Worldwide, 59 million primary aged students remain out of school; by secondary level, the number increases to 270 million with an aggregate of a staggering 328 million students out of school. Most of these children are concentrated in a few areas: Sub-Saharan Africa, the Indian sub-continent, the Philippines and Latin America.
In many emerging economies, the situation is at a crisis point. For example, in the Philippines, one sixth of school-age children are deprived of education. Five years ago, the enrollment rate in primary school was 90% which was looking more and positive but last year, it dropped to 83%. The situation is worse for secondary education, where the enrollment rate has been steady at only 59% over the same period.
In Central America, in Nicaragua, 52% of pupils leave school without completing primary education; in Haiti, 50% do so. In Guatemala, the dropout rate is 35%. In South East Asia, in Cambodia, the dropout rate is 48%. The highest dropout is in Sub-Saharan Africa, with Chad topping the list with a dropout rate of over 70%. With a dropout rate above 25%, it is hard to imagine a country generating the human capital required as the century unfolds.
In the USA, each year's class of dropouts will cost the country over $200 billion during their lifetimes in lost earnings and unrealized tax revenue.
Improving teacher quality and increasing access to high-quality teachers are essential aspects of reform. The problem is that there are not enough teachers: UNESCO predicts by 2030 a need for 3 million new teachers to address attrition and population growth in India alone. The world will need to recruit 25.8 million school teachers to provide every child with a primary education by 2030, according to UNESCO Institute for Statistics (UIS). Furthermore, many teachers in classrooms today are underqualified or not qualified at all for the job.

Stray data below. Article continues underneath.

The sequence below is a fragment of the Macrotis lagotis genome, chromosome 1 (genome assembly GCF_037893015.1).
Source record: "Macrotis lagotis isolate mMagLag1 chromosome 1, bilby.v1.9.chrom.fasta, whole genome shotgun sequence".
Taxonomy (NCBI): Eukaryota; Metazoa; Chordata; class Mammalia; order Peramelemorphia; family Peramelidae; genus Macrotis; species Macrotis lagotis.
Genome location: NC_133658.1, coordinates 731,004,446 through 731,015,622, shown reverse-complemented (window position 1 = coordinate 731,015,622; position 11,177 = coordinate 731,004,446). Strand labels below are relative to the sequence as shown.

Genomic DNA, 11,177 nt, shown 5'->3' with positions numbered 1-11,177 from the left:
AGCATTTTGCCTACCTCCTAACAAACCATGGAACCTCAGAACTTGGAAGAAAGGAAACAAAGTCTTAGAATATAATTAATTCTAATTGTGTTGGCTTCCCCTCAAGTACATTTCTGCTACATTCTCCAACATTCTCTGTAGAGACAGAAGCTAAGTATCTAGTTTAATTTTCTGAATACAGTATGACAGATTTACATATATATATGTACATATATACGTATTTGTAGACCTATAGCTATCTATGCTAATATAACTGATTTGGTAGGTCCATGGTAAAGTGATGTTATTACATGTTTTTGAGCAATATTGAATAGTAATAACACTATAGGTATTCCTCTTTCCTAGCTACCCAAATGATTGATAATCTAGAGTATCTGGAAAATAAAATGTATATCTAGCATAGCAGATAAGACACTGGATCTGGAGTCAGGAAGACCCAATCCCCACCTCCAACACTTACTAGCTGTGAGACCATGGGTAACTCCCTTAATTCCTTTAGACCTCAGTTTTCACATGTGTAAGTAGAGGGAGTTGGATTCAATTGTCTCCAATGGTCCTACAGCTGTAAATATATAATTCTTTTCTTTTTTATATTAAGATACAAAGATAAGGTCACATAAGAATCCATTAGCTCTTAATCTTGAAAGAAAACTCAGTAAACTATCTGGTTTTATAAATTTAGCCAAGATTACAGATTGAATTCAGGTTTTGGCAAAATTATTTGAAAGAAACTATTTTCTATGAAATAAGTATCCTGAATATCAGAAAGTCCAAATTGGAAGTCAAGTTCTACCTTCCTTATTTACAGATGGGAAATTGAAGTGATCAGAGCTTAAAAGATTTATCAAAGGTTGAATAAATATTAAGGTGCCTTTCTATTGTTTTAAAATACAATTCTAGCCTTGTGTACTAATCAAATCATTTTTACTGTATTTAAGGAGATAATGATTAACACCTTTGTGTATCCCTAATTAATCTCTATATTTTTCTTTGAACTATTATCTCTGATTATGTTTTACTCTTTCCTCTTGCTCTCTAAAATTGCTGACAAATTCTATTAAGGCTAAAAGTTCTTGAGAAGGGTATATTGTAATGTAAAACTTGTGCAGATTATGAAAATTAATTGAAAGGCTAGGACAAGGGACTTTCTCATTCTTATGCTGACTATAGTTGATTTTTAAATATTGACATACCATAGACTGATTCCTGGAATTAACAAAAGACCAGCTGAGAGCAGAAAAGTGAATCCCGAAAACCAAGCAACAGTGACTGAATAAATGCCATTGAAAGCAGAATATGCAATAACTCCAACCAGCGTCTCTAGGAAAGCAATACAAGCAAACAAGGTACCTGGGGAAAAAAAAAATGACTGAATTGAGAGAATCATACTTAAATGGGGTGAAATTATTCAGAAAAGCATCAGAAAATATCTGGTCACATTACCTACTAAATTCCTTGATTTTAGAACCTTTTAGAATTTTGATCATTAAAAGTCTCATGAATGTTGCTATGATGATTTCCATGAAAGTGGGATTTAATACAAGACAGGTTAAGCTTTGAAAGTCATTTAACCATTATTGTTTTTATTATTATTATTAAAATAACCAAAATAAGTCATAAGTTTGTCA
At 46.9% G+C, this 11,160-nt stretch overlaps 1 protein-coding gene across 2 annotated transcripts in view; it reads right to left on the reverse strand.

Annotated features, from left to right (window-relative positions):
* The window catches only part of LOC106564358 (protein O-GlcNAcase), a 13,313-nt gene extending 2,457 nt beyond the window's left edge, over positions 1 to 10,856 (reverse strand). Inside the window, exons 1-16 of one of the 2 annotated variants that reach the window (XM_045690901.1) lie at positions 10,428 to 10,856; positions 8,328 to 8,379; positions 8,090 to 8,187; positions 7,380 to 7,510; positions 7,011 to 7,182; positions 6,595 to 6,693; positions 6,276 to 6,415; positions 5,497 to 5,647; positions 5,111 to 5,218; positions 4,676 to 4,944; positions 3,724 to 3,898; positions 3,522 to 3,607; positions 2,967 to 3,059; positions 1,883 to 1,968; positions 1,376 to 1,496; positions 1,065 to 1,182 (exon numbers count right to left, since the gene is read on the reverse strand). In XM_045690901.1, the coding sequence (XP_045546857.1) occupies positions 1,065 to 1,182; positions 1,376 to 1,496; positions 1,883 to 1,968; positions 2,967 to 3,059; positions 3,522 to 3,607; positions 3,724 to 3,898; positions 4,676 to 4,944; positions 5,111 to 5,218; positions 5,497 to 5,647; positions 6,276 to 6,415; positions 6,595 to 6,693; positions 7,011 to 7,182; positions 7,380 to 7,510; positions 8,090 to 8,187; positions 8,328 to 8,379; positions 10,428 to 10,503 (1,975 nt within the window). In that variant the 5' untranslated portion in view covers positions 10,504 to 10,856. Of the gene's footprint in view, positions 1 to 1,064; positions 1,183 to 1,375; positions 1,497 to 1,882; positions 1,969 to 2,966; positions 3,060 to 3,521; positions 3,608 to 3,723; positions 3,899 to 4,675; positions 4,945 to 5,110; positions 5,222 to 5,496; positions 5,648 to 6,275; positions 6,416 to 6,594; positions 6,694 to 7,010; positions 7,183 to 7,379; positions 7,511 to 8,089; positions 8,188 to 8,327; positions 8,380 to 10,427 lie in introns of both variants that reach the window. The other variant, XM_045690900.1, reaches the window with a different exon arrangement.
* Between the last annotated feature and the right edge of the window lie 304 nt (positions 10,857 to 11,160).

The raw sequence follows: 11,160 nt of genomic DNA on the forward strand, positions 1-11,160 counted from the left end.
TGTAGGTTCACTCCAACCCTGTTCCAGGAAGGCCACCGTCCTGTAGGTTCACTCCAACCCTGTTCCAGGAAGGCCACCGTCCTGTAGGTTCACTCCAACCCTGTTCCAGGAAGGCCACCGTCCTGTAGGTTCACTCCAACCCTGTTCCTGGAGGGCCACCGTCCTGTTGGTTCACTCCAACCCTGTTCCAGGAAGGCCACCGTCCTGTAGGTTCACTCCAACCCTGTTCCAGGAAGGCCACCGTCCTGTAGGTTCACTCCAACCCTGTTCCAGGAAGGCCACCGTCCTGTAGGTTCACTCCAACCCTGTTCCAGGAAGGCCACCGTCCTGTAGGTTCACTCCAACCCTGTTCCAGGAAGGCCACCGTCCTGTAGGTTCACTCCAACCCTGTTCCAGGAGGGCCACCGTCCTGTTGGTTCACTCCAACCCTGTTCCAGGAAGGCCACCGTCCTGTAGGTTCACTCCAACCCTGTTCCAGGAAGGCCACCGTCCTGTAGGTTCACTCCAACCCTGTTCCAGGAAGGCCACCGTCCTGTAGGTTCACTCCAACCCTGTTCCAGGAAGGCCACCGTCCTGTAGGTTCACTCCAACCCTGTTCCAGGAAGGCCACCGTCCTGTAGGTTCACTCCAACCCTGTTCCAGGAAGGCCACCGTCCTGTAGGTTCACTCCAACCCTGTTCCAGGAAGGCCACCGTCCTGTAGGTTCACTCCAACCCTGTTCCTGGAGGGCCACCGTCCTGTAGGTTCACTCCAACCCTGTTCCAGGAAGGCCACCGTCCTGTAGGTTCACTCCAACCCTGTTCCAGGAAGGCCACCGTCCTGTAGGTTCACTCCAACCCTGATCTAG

In the largest-ever international exercise of its kind, World Bank researchers made unannounced visits to 15,000 classrooms in more than 3,000 Latin American public schools between 2009 and 2013. They found that the region’s teachers spent less than 65% of their time in class actually teaching.
OECD’s PISA unit has identified four factors associated with better performance in schools.
- where schools and countries expect their students to do well - where the school culture is focused on success and teacher morale is high;
- where there is sufficiently strong educational leadership to allow some autonomy regarding the curriculum and how it is taught;
- where all students are provided for according to their learning needs, despite ability, gender and minority differences;
- where there is successful integration of innovation.
The Education Partners has observed solutions in a systemic approach by which reforms and improvements at all levels are driven by local stakeholders working in partnership with international experts. We look to holistic, community-led approaches that integrate school factors with existing policies and practices in addition to demographics, economics, cultures and histories of local areas.
In the United States, this type of holistic approach is exemplified by Geoffrey Canada’s Harlem Children’s Zone (HCZ), a systemic approach to improving areas of health and wellbeing that extends family by family, city block by city block. HCZ provides free support in the form of parenting workshops, a pre-school program, three public charter schools and child-oriented health programs for thousands of children and families.
One Harvard study found that the 2005 sixth grade students had raised their test scores so much by the eighth grade that they had reversed the black-white achievement gap in mathematics and reduced it in English.
We know sustainable change and improvement can happen. We must recognize that the number of primary aged children out of school has dropped exponentially in recent years and gender parity is improving among many other positive steps.